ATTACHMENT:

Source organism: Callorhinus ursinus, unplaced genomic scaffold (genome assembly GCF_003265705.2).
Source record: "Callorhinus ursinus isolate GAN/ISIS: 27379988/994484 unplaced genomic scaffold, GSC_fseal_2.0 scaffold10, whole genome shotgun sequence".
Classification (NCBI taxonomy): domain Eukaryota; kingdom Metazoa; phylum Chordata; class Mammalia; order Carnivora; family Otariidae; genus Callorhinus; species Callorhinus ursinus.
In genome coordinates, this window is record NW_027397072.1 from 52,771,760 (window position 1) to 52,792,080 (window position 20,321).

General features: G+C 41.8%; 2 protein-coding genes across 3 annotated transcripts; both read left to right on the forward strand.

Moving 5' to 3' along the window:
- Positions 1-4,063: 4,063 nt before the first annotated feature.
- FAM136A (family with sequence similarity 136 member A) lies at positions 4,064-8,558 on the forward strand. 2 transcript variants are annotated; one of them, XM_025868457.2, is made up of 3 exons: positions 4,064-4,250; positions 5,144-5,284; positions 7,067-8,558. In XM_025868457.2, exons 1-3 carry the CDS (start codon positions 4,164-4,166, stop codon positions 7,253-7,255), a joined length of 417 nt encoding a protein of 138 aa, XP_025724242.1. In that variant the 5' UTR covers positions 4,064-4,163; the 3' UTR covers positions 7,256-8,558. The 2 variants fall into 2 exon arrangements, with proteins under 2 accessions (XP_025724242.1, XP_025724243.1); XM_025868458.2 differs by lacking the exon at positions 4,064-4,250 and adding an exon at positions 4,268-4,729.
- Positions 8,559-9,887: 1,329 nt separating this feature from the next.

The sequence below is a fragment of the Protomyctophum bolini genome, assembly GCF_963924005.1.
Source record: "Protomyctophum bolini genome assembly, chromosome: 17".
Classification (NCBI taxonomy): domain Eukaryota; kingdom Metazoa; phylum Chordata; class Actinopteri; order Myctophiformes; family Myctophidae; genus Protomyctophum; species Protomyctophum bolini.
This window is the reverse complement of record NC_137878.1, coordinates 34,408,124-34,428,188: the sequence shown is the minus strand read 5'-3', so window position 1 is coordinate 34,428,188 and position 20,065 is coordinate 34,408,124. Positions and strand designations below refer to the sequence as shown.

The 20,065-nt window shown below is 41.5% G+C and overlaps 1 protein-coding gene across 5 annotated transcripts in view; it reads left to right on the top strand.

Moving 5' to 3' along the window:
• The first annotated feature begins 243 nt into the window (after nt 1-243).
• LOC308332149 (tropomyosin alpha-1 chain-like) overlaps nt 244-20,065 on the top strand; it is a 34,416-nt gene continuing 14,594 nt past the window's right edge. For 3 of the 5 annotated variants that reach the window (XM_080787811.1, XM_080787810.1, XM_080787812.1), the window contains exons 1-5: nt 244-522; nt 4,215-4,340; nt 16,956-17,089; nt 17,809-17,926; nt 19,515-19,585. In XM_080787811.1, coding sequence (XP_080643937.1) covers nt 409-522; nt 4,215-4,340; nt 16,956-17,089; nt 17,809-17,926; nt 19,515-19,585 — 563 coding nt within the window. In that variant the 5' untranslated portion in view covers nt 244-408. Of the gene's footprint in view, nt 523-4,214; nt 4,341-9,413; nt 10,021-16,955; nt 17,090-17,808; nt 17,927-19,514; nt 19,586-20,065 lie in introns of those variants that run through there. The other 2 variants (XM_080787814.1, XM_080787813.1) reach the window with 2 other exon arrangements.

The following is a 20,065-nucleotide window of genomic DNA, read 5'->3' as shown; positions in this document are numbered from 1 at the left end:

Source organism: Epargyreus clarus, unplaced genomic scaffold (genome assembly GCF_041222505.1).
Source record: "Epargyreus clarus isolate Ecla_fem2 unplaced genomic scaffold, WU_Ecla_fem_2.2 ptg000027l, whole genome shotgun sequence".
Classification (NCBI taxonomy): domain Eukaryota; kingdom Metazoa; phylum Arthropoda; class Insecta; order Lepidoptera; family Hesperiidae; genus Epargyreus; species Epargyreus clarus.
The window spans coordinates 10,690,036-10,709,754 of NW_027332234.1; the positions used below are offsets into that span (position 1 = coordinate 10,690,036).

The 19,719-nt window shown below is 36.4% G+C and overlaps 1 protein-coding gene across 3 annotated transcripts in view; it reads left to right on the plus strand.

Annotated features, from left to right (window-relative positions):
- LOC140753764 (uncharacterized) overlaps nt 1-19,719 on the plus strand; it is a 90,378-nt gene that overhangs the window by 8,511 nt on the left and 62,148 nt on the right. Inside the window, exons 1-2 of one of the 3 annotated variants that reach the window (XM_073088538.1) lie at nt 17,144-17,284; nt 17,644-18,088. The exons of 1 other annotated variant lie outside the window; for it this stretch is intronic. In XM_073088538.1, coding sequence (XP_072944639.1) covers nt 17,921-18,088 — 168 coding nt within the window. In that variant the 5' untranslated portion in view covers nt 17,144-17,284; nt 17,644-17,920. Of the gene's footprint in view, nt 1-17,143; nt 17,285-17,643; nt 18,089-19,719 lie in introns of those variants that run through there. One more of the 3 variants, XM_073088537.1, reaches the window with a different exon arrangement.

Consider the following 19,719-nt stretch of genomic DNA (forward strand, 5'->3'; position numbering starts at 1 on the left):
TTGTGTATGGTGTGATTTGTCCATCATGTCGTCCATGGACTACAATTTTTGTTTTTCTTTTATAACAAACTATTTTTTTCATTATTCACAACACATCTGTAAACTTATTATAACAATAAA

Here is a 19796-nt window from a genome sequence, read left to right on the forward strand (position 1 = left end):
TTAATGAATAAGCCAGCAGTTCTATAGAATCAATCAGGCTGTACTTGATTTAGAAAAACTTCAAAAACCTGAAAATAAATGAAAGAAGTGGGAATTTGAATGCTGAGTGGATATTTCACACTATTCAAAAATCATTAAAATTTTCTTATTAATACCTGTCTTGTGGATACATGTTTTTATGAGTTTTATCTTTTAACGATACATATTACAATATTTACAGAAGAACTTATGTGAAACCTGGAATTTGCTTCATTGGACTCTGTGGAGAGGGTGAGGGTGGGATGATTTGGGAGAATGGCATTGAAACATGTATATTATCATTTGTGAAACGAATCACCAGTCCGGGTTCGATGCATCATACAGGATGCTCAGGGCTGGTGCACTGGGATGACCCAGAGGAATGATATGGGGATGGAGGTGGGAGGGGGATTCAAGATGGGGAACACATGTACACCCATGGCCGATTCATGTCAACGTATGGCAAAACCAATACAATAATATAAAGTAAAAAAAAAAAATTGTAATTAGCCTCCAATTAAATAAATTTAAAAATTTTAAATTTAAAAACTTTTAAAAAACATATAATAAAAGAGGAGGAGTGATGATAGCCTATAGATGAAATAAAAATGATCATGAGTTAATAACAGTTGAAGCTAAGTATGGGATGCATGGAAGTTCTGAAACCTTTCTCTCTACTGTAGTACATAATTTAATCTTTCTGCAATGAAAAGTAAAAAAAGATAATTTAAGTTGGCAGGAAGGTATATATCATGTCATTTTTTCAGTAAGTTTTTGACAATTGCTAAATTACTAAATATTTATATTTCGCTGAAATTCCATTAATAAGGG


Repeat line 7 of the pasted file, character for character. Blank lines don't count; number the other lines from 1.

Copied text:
- Positions 1-4,063: 4,063 nt before the first annotated feature.